One of the things that recruits of any branch of the military truly hates is vaccinations.  The military seems to have identified about 100 different dread diseases against which a vaccine has been produced to keep government property (us) in top working order.  When I was in basic there were several different methods for administering these vaccines, with the air gun being their favorite. Unlike the old needle and syringe method, in which the medic administering the shot would plunge a needle the size of a railroad spike into a targeted body part until it bounced off of the bone, and then injected a wad of syrupy vaccine the size of a golf ball, the air gun used highly compressed air to literally blow the vaccine through the skin.

It was bad enough if you stood there still as a statue while a medic on either side of you hit both shoulders or upper arms at the same time.  It got worse if you moved.  The force of the air gun would rip the flesh open if it did not encounter a perfectly flat surface, thereby wasting the vaccine and causing the medic to select a new flat surface and try again.  Usually we would line up by platoon, with each platoon taking it’s turn to be the first to go through the ominous doors of the barracks and get the needle in the rump and two stations of air guns on either side as you walked the gauntlet before falling out into formation on the company street and await as our comrades in the final platoons got their share of the pain.  We would then march off to do physical training or close order drill or throw grenades or whatever sadistic nonsense our instructors would dream up to exacerbate the pain in our violated bodies.  As I wrote earlier, we really hated vaccinations.

It was with this history in mind that we were lined up by platoon on the company street one day for the dreaded vaccinations.  My platoon, the Third, was to go first, and we waited nervously for the door to the barracks to open and the medic to wave for the first victim to step inside.  At last the door opened and our platoon leader stepped up onto the small porch and disappeared into the gloom of the barracks.  We slowly shuffled forward snaking our way towards our turn in the gauntlet, but stopped dead in our tracks when we heard a blood-curdling scream and saw our platoon leader stagger out of the exit from the barracks, stumble forward clutching his crotch, and collapse writhing on the grass of the company lawn.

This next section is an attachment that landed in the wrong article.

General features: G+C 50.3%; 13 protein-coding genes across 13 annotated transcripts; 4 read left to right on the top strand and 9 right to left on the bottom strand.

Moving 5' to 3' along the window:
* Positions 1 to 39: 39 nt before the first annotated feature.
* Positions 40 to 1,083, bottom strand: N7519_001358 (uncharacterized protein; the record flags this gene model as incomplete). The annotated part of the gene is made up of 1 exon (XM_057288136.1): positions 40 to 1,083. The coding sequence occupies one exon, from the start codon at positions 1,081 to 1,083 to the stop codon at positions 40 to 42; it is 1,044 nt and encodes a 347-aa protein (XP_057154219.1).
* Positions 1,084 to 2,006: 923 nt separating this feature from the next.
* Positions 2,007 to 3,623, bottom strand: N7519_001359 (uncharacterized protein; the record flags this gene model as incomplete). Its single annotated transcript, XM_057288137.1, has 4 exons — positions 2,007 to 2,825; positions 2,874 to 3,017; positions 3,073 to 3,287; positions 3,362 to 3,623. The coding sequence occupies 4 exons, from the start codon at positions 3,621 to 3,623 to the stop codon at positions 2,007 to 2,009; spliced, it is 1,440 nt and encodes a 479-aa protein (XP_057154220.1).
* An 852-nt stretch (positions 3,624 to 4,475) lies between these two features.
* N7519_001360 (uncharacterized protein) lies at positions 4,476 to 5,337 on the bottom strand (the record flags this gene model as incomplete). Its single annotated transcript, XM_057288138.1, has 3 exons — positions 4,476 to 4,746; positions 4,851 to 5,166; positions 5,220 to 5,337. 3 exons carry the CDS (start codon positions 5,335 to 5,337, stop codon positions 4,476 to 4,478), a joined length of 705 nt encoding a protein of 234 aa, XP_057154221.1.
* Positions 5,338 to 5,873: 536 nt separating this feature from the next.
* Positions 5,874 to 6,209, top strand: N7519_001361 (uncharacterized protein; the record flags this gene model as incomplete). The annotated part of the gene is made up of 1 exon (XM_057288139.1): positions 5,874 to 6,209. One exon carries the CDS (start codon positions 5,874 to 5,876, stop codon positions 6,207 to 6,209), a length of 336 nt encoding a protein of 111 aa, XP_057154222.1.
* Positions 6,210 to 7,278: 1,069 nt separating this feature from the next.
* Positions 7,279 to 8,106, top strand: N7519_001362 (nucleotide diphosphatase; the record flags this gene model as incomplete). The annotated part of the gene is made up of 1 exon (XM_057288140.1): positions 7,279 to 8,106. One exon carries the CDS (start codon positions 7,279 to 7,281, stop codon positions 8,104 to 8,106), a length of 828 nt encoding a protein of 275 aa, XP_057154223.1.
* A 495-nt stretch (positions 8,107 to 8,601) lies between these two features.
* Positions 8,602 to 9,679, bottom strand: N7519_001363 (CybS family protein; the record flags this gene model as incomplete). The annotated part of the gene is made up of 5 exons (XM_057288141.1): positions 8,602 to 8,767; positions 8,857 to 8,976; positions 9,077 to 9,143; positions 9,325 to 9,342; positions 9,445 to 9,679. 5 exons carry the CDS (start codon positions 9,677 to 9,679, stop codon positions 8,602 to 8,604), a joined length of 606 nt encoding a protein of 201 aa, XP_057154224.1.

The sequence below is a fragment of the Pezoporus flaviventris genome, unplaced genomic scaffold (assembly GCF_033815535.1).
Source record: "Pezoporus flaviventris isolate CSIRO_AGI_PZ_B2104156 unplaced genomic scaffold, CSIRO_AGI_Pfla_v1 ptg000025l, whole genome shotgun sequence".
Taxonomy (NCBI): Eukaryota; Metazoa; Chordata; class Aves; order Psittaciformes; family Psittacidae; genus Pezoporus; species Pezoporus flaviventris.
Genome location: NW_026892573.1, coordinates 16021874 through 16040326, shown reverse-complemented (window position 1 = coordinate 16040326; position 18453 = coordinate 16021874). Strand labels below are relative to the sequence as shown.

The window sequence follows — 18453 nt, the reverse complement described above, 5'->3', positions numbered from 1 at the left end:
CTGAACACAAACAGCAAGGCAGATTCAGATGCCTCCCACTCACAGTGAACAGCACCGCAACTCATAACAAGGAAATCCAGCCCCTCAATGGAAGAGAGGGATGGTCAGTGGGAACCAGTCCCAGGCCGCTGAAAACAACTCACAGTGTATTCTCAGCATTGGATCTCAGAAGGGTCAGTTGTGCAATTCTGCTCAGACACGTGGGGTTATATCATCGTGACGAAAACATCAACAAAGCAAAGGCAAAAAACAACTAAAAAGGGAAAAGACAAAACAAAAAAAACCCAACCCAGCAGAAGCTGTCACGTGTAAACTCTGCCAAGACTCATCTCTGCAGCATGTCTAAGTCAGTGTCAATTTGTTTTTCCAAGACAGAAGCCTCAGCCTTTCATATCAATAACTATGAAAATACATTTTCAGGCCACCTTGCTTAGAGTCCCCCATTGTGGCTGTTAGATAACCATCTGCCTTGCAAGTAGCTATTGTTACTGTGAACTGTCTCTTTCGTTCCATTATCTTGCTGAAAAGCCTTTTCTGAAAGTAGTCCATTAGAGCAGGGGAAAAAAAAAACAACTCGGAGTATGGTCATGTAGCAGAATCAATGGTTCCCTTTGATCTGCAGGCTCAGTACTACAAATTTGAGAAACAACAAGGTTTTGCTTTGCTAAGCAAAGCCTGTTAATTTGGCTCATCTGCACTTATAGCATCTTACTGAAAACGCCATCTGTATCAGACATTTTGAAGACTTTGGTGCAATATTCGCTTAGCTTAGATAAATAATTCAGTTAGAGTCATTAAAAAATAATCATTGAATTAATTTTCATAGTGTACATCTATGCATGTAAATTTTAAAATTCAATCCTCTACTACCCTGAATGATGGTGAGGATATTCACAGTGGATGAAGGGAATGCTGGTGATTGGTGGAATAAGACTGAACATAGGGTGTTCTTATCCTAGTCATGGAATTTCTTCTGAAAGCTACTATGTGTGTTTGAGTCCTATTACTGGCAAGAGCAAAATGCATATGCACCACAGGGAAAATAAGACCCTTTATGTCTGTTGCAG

We all stared in horror at this.  The line simply froze from front to back.  After a moment’s pause however the Drill Sergeant and the medics, with maniacal grins on their faces, began to exhort the line forward with the usual curses and threats.  I was in the first third of my platoon and so it was not long before I stood before that baleful portal which led inside where the screams and cries of the soldiers for mercy continued, and men continued to stagger back into the sunshine clutching their family jewels and collapsing on the lawn.

It was finally my turn to step into that torture chamber and as I did so my eyes adjusted to the lower light inside.  I saw that the vaccination du jour was for polio.  Dr. Sabin had created a vaccine for that nasty disease which was dripped onto a sugar cube which was then popped into the mouth of each G.I. as he passed by the medic’s station.  That was it.  The first soldier passing through had the bright idea of faking out a company of 250 men, and when he pulled his practical joke the drill sergeant, medics, and every G.I. in line behind him picked up the cue and continued the joke until the last man stepped into the barracks that day.

I played my part to the hilt, and as I staggered to the nearest patch of green lawn I slumped to my knees, holding my guys, and fell forward moaning piteously on my face.  From that vantage point I occasionally cocked a surreptitious eye towards the line and I could barely keep from laughing as I watched horror, disbelief, dread, and even rebellion wash over the poor Joes waiting their turn. I would have to writhe a little so that I could turn my head the other way to keep the joke going.

We all had a good laugh with that bit of clowning and the Drill Sergeant and Company Commander were in such a good mood because of it that the rest of our day of training was light and we were released to our platoon areas early.  We ate and then relaxed in our barracks and generally felt good about life.  At two A.M. tear gas was pumped through the ventilation of Third Platoon and we fell gasping in underwear and gas masks and not much else into formation on the company lawn, while the other four platoons watched out of their windows and laughed at our discomfort.  It was a small price to pay for the best act of punking that I have ever been a part of.